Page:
Putting the brakes on Alzheimer’s disease

Keeping your brain busy may not stop Alzheimer’s, but it can stave off symptoms.

Alzheimer’s disease has been compared to everything from a ruthless thief to a raging wildfire — one taking away everything and one destroying everything in its path. While science and medicine work to find answers, no sure-fire ways are yet known to prevent or cure this irreversible disorder that now affects someone in the United States every 67 seconds.

A Mayo Clinic study recently published in the American Academy of Neurology’s online journal echoes other research that points to keeping your mind busy during midlife as a way to help delay the onset of Alzheimer’s symptoms. However, these researchers caution their findings show that “lifestyle enrichment” activities do not prevent physical brain changes related to Alzheimer’s, such as the hallmark build up of amyloid plaque seen in most cases.

Key facts from the Alzheimer’s Association

  • Alzheimer’s disease is the sixth-leading cause of death in the United States. It is the only cause of death among the top 10 nationwide that cannot be prevented, cured or even slowed. 
  • Today, 5.3 million Americans are living with Alzheimer’s disease, including an estimated 200,000 under the age of 65. By 2050, up to 16 million will have the disease. 
  • Almost two-thirds of individuals in the United States with Alzheimer’s disease — 3.2 million — are women. 
  • In 2015, Alzheimer’s and other dementias cost the nation $226 billion. By 2050, these costs could soar to $1.1 trillion.

Carmel J. Person, M.D., internal medicine physician with Norton Community Medical Associates – Geriatrics, said it’s not uncommon in our society for people to feel a sense of lost worth and purpose as they age. The loss can feel more profound for those who face dementia or other disorders that can decrease brain function and motor skills.

“We’re not likely to halt the progression of Alzheimer’s with word puzzles, however staying engaged in cognitive and physical activities can sometimes decrease symptoms of agitation and restlessness for dementia patients,” Dr. Person said.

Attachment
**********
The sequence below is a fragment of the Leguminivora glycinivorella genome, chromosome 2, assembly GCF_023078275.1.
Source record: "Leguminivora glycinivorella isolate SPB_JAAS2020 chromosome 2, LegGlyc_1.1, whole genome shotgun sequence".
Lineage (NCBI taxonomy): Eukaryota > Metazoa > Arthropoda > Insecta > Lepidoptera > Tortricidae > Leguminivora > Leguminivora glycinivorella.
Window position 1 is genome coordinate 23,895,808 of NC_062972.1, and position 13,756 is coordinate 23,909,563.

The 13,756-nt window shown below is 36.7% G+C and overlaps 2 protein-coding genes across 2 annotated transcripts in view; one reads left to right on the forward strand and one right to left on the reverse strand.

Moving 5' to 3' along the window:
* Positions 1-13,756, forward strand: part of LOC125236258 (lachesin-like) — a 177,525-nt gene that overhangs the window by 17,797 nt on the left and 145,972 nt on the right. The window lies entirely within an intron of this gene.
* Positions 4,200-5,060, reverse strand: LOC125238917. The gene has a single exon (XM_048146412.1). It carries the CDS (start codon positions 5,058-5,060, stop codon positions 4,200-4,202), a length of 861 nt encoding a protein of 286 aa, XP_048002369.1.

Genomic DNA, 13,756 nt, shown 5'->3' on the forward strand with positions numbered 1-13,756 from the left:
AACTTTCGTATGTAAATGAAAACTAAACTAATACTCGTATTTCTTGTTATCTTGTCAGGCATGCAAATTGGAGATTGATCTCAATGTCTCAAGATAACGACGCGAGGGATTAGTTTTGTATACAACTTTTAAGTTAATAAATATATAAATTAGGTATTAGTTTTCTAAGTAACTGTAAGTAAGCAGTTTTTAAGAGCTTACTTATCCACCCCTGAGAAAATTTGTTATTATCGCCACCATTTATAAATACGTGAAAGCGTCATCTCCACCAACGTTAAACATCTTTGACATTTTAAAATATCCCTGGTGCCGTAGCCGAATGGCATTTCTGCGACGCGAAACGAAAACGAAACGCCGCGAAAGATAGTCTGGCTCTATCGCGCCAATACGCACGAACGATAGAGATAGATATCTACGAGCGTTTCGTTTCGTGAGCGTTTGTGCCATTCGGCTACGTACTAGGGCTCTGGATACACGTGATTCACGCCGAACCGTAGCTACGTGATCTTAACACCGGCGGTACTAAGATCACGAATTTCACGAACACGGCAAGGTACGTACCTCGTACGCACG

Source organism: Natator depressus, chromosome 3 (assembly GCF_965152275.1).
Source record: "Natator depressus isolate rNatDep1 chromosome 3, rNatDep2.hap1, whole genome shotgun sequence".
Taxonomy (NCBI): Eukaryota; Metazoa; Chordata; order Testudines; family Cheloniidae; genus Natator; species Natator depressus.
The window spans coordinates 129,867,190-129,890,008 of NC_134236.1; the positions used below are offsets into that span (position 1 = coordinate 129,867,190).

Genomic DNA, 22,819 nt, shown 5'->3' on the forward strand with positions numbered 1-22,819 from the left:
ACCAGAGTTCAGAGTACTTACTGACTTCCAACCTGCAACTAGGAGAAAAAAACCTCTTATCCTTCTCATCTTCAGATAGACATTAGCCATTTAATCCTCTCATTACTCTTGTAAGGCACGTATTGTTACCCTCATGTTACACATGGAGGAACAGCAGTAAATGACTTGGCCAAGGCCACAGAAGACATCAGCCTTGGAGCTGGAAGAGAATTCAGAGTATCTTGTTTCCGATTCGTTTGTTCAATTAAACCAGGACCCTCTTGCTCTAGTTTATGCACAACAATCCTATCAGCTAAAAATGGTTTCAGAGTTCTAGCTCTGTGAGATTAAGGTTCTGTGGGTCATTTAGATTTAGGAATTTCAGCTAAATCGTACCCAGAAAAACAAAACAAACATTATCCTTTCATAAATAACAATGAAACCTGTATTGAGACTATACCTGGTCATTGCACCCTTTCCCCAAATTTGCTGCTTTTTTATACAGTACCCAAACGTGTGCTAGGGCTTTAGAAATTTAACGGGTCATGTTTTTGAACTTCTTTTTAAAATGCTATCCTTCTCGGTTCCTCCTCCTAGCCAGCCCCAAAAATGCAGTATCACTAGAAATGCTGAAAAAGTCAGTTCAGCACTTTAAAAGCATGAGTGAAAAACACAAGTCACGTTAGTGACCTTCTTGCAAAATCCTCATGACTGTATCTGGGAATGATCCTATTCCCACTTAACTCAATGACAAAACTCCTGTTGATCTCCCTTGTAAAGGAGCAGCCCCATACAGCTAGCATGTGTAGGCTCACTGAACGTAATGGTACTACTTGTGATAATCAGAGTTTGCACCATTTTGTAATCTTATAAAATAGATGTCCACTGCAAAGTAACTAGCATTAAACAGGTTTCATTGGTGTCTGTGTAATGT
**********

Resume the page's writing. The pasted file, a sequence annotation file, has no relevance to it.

Norton Community Medical Associates primary care

Talk to your primary care provider about age, family history and ways to prevent dementia.

She added that consistent, meaningful human-to-human interaction can improve quality of life and even help lessen the need for certain medications.

In their study of almost 400 people age 70 and older, the Mayo Clinic researchers did a brain scan of each participant to identify physical signs of Alzheimer’s. To assess the role of mental and physical activity in staving off Alzheimer’s symptoms, they collected data from questionnaires in which participants reported how often they had done light to heavy physical work or exercise between the ages of 50 and 65. They also estimated how often they read, played games or musical instruments, or took part in hobbies or social groups.

According to the Alzheimer’s Association, various studies have shown that keeping your brain busy can help slow dementia symptoms. Some research has found that anti-Alzheimer’s benefits may be even greater from activities that pair brain action with physical action.

Dancing (moving and memorizing line dance steps), juggling and playing a musical instrument are all good examples of ways you can work out your memory and muscles at the same time. Throw in the fact they’re fun and increase opportunities to interact with others, and you get a triple win.

“Staying busy is good if it serves a purpose,” Dr. Person said. “People of all ages need opportunities to engage and be part of activities that bring value to their lives.”

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